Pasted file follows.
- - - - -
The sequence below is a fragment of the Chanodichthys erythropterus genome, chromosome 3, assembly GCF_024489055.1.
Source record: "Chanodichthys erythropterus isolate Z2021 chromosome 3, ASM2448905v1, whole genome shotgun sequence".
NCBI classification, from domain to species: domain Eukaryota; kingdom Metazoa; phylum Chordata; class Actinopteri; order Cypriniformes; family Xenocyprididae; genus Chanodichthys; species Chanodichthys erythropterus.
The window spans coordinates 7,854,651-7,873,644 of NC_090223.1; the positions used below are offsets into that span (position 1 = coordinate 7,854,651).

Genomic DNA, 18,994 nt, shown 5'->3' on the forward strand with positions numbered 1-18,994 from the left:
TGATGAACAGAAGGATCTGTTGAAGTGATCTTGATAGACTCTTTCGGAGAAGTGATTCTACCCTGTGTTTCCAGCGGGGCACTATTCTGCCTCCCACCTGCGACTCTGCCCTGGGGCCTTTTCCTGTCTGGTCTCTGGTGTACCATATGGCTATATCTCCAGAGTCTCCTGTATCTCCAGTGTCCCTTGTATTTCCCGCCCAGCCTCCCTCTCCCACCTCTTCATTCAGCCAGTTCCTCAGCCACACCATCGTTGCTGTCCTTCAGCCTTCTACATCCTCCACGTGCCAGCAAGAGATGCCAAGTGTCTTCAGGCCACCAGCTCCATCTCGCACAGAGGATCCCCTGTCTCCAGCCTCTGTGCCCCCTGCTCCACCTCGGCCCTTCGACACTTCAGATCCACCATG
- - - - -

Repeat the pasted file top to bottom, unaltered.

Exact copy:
The sequence below is a fragment of the Chanodichthys erythropterus genome, chromosome 3, assembly GCF_024489055.1.
Source record: "Chanodichthys erythropterus isolate Z2021 chromosome 3, ASM2448905v1, whole genome shotgun sequence".
NCBI classification, from domain to species: domain Eukaryota; kingdom Metazoa; phylum Chordata; class Actinopteri; order Cypriniformes; family Xenocyprididae; genus Chanodichthys; species Chanodichthys erythropterus.
The window spans coordinates 7,854,651-7,873,644 of NC_090223.1; the positions used below are offsets into that span (position 1 = coordinate 7,854,651).

Genomic DNA, 18,994 nt, shown 5'->3' on the forward strand with positions numbered 1-18,994 from the left:
TGATGAACAGAAGGATCTGTTGAAGTGATCTTGATAGACTCTTTCGGAGAAGTGATTCTACCCTGTGTTTCCAGCGGGGCACTATTCTGCCTCCCACCTGCGACTCTGCCCTGGGGCCTTTTCCTGTCTGGTCTCTGGTGTACCATATGGCTATATCTCCAGAGTCTCCTGTATCTCCAGTGTCCCTTGTATTTCCCGCCCAGCCTCCCTCTCCCACCTCTTCATTCAGCCAGTTCCTCAGCCACACCATCGTTGCTGTCCTTCAGCCTTCTACATCCTCCACGTGCCAGCAAGAGATGCCAAGTGTCTTCAGGCCACCAGCTCCATCTCGCACAGAGGATCCCCTGTCTCCAGCCTCTGTGCCCCCTGCTCCACCTCGGCCCTTCGACACTTCAGATCCACCATG